For years there was a huge disconnect for queer visitors between downtown Chicago, where the bulk of the city’s best shopping and cultural attractions (and subsequently hotels) are, and Lakeview (aka Boystown) where all the gay nightlife is. The answer to that conundrum is the whimsical Hotel Lincoln (1816 N Clark St. Tel: 312-254-4700. www.jdvhotels.com), a compromising halfway point in Lincoln Park that allows easy access for LGBT tourists to both downtown and the North Side. The rooms are mod, mid-priced winners and its onsite drinking and dining options are great including Elaine’s Coffee Call, upscale Perennial Virant and the J. Parker Rooftop Bar whose views of the Lake are downright killer.
The Ace Hotel (www.acehotel.com), the ballyhooed chain of chic hipster-friendly accommodations whose current U.S. locations include Portland, Seattle, Palm Springs, New York and downtown L.A. is finally coming to Chicago’s bourgeoning Fulton Market neighborhood (aka the Meat-Packing District), but until it arrives (no timeline as of yet), there is the ACME Hotel Company (15 E Ohio St. Tel: 312-894-0800. www.acmehotelcompany.com), a playful and wallet-friendly hostelry in River North that is steps away from Michigan Avenue and other downtown attractions and whose guest rooms scream simple, affordable, and vibrant whimsy. We’re big fans of the hotel’s onsite retro cocktail lounge the Berkshire Room.
The Langham (330 N Wabash Ave. Tel: 312-923-9988. www.chicago.langhamhotels.com) deserves its current Trip Advisor top spot. Situated in the iconic Ludwig Mies van der Rohe-designed IBM Building (aka AMA Plaza), this luxury lodging is unquestionably gorgeous. The guest rooms are divine but it’s worth a visit just to hang out in the sun drenched lobby whose floor-to-ceiling windows offer gorgeous city views and where afternoon tea and an evening ice cream sundae social happen daily. It’s a serene spot.
We would love nothing more than for Boystown to embrace its inner foodie, but until that happens we’ll have to settle for affordable eats aimed at satiating the gym conscious masses. Meat (3339 N Halsted St. Tel: 773-871-2682. www.eatatmeat.com) opened in 2014 as a carnivore-focused restaurant. The cocktail program is a lineup of legit handcrafted winners while most of the carnivorous items arrive dangling on enticing skewers. The bacon-wrapped chicken with jalepenos and cream cheese is the bomb, although there are some clunkers on the menu such as the dry and unappealing stuffed mushroom caps. (In summer, be sure to snag a seat at one of the table/swing sets out front and enjoy the people watching.)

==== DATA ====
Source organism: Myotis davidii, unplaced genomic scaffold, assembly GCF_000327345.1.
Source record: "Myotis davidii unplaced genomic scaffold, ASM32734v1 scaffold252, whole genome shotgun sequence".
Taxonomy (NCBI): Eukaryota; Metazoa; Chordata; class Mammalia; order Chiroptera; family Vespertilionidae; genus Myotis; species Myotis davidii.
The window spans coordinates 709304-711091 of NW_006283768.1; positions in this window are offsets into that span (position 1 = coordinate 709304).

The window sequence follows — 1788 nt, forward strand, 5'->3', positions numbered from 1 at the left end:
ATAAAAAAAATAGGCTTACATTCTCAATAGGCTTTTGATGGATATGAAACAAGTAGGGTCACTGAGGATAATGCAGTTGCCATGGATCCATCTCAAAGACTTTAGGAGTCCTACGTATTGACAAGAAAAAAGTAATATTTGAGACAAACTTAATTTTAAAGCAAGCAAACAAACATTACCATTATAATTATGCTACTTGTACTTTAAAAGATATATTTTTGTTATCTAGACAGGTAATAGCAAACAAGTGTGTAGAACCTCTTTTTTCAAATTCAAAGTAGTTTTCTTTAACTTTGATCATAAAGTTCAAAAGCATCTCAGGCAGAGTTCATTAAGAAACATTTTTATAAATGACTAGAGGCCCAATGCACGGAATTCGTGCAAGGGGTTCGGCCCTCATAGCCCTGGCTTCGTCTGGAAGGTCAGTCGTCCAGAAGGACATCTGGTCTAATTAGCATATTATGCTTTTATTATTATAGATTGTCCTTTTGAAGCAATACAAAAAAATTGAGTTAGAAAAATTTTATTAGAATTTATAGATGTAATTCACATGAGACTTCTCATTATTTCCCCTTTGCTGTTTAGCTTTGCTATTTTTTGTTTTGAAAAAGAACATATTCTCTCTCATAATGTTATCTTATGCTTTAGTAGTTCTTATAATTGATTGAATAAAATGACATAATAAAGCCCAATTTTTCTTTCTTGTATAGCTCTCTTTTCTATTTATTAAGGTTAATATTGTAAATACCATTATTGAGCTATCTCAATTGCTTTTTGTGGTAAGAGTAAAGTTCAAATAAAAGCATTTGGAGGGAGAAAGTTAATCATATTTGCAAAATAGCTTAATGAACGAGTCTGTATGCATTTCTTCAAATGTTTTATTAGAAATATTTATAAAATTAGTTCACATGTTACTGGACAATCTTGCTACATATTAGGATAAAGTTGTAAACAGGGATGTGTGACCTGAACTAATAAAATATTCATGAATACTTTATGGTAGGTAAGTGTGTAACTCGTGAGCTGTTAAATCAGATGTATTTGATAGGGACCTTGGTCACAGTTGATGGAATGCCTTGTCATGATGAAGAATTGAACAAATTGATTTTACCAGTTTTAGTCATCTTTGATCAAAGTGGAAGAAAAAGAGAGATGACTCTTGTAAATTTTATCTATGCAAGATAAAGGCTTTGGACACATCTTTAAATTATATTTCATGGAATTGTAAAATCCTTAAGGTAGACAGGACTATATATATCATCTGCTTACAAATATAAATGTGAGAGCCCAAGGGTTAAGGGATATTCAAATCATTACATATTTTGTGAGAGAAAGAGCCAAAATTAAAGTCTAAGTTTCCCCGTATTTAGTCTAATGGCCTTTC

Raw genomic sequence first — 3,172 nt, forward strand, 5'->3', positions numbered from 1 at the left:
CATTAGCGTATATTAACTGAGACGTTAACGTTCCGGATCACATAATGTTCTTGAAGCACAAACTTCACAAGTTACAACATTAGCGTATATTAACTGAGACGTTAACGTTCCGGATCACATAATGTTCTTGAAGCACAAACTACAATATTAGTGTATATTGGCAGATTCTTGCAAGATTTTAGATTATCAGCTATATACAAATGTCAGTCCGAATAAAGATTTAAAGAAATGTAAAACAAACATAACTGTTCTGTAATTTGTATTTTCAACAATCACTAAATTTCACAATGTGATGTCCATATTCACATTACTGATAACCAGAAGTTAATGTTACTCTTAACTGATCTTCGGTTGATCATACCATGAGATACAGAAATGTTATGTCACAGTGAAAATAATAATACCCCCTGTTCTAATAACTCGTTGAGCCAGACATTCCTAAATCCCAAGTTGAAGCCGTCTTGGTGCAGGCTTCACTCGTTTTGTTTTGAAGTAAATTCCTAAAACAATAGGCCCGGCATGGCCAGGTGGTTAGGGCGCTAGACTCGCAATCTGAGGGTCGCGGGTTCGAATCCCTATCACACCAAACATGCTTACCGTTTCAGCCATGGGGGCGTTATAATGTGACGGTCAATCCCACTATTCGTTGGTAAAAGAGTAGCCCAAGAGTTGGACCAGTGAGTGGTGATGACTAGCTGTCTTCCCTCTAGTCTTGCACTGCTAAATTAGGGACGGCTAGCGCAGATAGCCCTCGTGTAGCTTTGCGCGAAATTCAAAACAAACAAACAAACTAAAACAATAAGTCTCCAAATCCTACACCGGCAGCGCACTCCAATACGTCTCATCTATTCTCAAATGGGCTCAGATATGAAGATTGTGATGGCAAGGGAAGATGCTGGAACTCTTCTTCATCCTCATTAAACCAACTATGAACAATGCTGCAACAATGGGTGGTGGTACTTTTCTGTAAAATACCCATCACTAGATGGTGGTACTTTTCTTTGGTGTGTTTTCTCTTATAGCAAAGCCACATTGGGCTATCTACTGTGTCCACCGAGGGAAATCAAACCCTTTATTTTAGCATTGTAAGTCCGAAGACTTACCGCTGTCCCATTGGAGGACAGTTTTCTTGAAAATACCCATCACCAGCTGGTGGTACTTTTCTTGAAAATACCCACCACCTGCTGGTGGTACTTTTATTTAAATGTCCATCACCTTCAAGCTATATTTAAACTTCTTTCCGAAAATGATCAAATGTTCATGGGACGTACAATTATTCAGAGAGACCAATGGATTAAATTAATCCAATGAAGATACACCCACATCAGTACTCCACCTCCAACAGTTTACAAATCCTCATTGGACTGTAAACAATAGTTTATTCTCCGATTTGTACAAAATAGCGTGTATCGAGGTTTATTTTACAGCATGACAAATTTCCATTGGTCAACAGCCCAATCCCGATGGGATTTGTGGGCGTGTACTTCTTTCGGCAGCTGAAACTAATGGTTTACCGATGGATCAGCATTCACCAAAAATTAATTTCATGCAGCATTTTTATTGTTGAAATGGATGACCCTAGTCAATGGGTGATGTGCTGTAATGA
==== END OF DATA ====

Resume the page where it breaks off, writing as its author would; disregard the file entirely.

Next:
There is in fact a legitimate upscale option in the gayborhood right now. Wood (3335 N Halsted St. Tel: 773-935-9663. www.woodchicago.com) opened in summer of 2012 as a small plates, wood oven-focused alternative to the bland fare served elsewhere and has once again received a Michelin Bib Gourmand for the second year running. Yes they serve brunch and yes it’s called Morning Wood.
Gorgeous, crammed, and unpretentious Parachute (3500 N Elston Ave. Tel: 773-654-1460. www.parachuterestaurant.com) is serving up the most inspired Korean-American food in all the city and it speaks to the maturation of the Avondale neighborhood as a food destination. The baked potato bing bread with bacon, scallion, and sour cream butter is the comfort food of our dreams. It’s the inspired mains, however, like the Berkshire pork Secreto with savoy cabbage, chewy sweet potatoes and nam phrik, or the low cooked chicken with spaghetti squash, matsutaki, satay sauce, and shrimp salt, that we’re convinced is responsible for the often unbearable queues. (Don’t miss Parachute’s foamy and tangy take on the Pisco Sour).
Be sure and hit up Randolph Street for a meal while visiting Chicago. This “restaurant row” sprang to life in the early nineties only to lose its cool a decade later. It has since been resurrected by former Top Chef winner Stephanie Izard who opened her enormously popular Girl and the Goat and follow up retro diner Little Goat, and now boasts numerous stellar dining options like Au Cheval and Maude’s. The newest kids on the block are restaurateur Brendan Sodikoff’s finger lickin’ good honky tonk barbecue joint Green Street Smoked Meats (112 N Green St. Tel: 312-754-0431. www.greenstreetmeats.com) and its subterranean next-door neighbor High Five Ramen (112 N Green St. Tel: 312-754-0431. www.highfiveramen.com).